Kishwer Falkner’s article Trouble in Islamabad features in the current issue of Prospect. She is Liberal Democrat spokesman in the Lords for home affairs and justice
The declaration of emergency rule in Pakistan has left the US and Britain with a conundrum. While they need the military on side, they cannot any longer be seen to be supporting a “second coup.” Their carefully crafted deal between Benazir Bhutto and General Musharraf was predicated on the Pakistani supreme court being pliable. When it appeared that the court would not play ball, Musharraf “jumped” in what appears to have been a strategic miscalculation.
Given these unwelcome developments, the reaction in London and Washington has been to hold our collective breath, utter several expletives and then press Musharraf to recant on his declaration of emergency and restore elections on schedule. So we hope that in a few weeks Musharraf will step down as chief of army staff and hold elections on January 15th, to emerge sharing power with Benazir Bhutto. From our perspective, these two may not be the dream ticket, but it’s the only scenario on our books.
Not quite. There is no certainty that elections will provide more constitutional stability. The deal which was going to allow Musharraf to retain power involved such convolution on the part of the supreme court that it could never have been enacted in conformity with the constitution. If this case had been settled favourably, the next one might not have been, and so new cases would have ground on, brought by those who would have lost out. Moreover, the deal that would have allowed Bhutto to run for a third prime ministerial term would also have involved setting aside the constitution. From Musharraf’s perspective, if the troublesome constitution was to be ignored every other month, why not do away with it for the transitional period until the merits of the “stable” joint rule could be entrenched, by which time judges would have come to their senses? After all, following the 1999 coup, judges—many of the same troublemakers of last week—were made to take a new oath of loyalty to Musharraf’s government, and did. The few who resisted on the basis that their oath was to uphold the constitution were dismissed. There was no international brouhaha. At the time, Musharraf was not so indispensable to the west, his thinking seems to have gone, so why would it matter now? Hence the miscalculation.
Why are London and Washington so keen to set the clock back by a week, to revert to a situation which may well prove to be equally unsatisfactory after January 15? After all, if you want a democracy, why keep in place a dictator? The answer probably lies in the unspoken recognition that Pakistan is not ready for democracy. Its institutions are broken, including its judiciary, and the army is here to stay in one form or another. These “transitional” elections are the best on offer, particularly if they keep the mullahs out. The problem with this reasoning is that a lot has changed in the last week, and given where we are now, our strategy will not succeed. Pakistan’s instability will continue to trouble us in the foreseeable future if we don’t change tack.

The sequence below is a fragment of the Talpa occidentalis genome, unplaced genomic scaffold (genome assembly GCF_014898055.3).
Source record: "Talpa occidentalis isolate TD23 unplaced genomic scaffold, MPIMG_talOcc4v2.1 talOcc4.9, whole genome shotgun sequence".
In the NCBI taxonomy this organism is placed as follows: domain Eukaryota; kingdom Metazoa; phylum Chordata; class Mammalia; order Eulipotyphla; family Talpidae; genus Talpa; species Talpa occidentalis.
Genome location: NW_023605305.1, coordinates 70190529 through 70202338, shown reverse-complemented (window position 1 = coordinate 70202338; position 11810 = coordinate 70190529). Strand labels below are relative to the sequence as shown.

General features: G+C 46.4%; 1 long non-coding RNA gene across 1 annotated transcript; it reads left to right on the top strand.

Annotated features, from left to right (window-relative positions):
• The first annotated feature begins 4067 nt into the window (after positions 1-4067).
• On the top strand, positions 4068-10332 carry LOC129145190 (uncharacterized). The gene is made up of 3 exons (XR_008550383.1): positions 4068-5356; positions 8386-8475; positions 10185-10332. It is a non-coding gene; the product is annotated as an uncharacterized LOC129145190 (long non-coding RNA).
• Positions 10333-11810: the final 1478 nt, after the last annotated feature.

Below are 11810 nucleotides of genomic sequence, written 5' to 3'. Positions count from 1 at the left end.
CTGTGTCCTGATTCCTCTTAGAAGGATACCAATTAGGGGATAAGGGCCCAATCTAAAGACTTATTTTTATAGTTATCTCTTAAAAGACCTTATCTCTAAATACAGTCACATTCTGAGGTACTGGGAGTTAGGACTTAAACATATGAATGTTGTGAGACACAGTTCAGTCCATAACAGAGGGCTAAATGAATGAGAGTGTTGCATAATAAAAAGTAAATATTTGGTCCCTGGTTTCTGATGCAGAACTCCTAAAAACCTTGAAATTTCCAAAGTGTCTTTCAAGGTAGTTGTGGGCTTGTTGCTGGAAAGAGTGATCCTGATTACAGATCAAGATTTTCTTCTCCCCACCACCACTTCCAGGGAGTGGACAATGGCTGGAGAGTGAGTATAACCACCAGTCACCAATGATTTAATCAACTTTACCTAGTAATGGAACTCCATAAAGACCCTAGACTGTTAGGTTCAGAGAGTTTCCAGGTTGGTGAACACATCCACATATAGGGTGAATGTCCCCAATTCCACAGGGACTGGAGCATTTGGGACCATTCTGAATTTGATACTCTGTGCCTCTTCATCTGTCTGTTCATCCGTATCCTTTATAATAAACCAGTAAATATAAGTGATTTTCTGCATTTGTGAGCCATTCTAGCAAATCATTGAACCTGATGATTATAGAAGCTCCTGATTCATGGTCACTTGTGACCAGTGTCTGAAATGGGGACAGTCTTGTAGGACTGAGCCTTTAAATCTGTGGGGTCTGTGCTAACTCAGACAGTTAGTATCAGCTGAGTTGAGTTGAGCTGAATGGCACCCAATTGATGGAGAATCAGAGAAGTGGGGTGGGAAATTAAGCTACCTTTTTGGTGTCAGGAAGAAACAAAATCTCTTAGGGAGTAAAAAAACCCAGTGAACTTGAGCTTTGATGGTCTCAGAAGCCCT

So what is the right thing for us to do now? First, the west’s reliance on the military should be broad-based, supporting their institutional role in national security rather than on-off support for good or bad guys. For the moment, this will require us telling the top brass that Musharraf’s position is now untenable and he has to go – while also telling them that we will recognise a new chief of army staff who is committed to the same objectives of stability and anti-extremism. The army should therefore be reassured that it stays in the frame but under a less controversial leader.
We also need to abandon our fixation with a January 15th election, and seek the installation of an interim caretaker government to oversee fresh elections under a new electoral commission and new polling registers. This was what happened in 1988, and it is widely recognised that those elections were the only ones which commanded widespread confidence within Pakistan and externally. Were the current players to preside over these elections, the political parties which lost would continue to agitate against the new government, perpetuating unrest.
Furthermore, once a new government is in place, we need to reassure Pakistan that we are on its side in the long term and ready to assist in national reconciliation. An element of national reconciliation may have to be a new constitutional and institutional framework, with a stronger central government and institutions. This will involve serious support on the part of the west. The river of democracy does not run deep in Pakistan and would require renewal and replenishment.
Finally, here in Britain we need stand back from the Pakistan lobby. It is a highly partisan grouping comprising the agendas of different political players. It wields disproportionate influence within government circles, and heightens the sense of crisis and impending doom to the detriment of good policymaking. Britain’s interests in Pakistan lie less in Blackburn or Bradford but in facilitating Pakistan’s place in the international community as a free and stable nation, prosperous internally and peace-loving externally. That is how we will defeat terrorism and bring about lasting peace in the region.